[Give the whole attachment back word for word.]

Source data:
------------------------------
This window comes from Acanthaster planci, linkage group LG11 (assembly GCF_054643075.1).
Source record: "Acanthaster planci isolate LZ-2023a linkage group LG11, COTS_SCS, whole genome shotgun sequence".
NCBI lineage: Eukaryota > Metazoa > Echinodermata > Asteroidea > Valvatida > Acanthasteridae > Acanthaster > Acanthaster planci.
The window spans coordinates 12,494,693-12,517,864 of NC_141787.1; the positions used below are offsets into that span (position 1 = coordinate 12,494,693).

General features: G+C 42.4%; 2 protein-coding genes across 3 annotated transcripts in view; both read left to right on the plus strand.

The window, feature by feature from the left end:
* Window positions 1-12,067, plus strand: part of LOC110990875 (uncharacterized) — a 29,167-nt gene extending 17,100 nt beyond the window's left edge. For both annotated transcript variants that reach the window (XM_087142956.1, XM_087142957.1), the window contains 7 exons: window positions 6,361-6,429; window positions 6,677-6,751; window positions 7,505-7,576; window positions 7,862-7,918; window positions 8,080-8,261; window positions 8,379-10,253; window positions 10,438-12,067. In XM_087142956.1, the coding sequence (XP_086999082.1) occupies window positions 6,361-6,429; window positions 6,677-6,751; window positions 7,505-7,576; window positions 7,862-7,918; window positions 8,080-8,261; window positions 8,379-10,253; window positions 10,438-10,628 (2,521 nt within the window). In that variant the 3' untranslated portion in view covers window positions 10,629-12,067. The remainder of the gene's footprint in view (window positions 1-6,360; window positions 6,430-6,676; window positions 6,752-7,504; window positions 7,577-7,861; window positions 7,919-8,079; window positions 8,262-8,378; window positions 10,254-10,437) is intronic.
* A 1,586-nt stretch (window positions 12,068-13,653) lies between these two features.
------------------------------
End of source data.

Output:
This window comes from Acanthaster planci, linkage group LG11 (assembly GCF_054643075.1).
Source record: "Acanthaster planci isolate LZ-2023a linkage group LG11, COTS_SCS, whole genome shotgun sequence".
NCBI lineage: Eukaryota > Metazoa > Echinodermata > Asteroidea > Valvatida > Acanthasteridae > Acanthaster > Acanthaster planci.
The window spans coordinates 12,494,693-12,517,864 of NC_141787.1; the positions used below are offsets into that span (position 1 = coordinate 12,494,693).

General features: G+C 42.4%; 2 protein-coding genes across 3 annotated transcripts in view; both read left to right on the plus strand.

The window, feature by feature from the left end:
* Window positions 1-12,067, plus strand: part of LOC110990875 (uncharacterized) — a 29,167-nt gene extending 17,100 nt beyond the window's left edge. For both annotated transcript variants that reach the window (XM_087142956.1, XM_087142957.1), the window contains 7 exons: window positions 6,361-6,429; window positions 6,677-6,751; window positions 7,505-7,576; window positions 7,862-7,918; window positions 8,080-8,261; window positions 8,379-10,253; window positions 10,438-12,067. In XM_087142956.1, the coding sequence (XP_086999082.1) occupies window positions 6,361-6,429; window positions 6,677-6,751; window positions 7,505-7,576; window positions 7,862-7,918; window positions 8,080-8,261; window positions 8,379-10,253; window positions 10,438-10,628 (2,521 nt within the window). In that variant the 3' untranslated portion in view covers window positions 10,629-12,067. The remainder of the gene's footprint in view (window positions 1-6,360; window positions 6,430-6,676; window positions 6,752-7,504; window positions 7,577-7,861; window positions 7,919-8,079; window positions 8,262-8,378; window positions 10,254-10,437) is intronic.
* A 1,586-nt stretch (window positions 12,068-13,653) lies between these two features.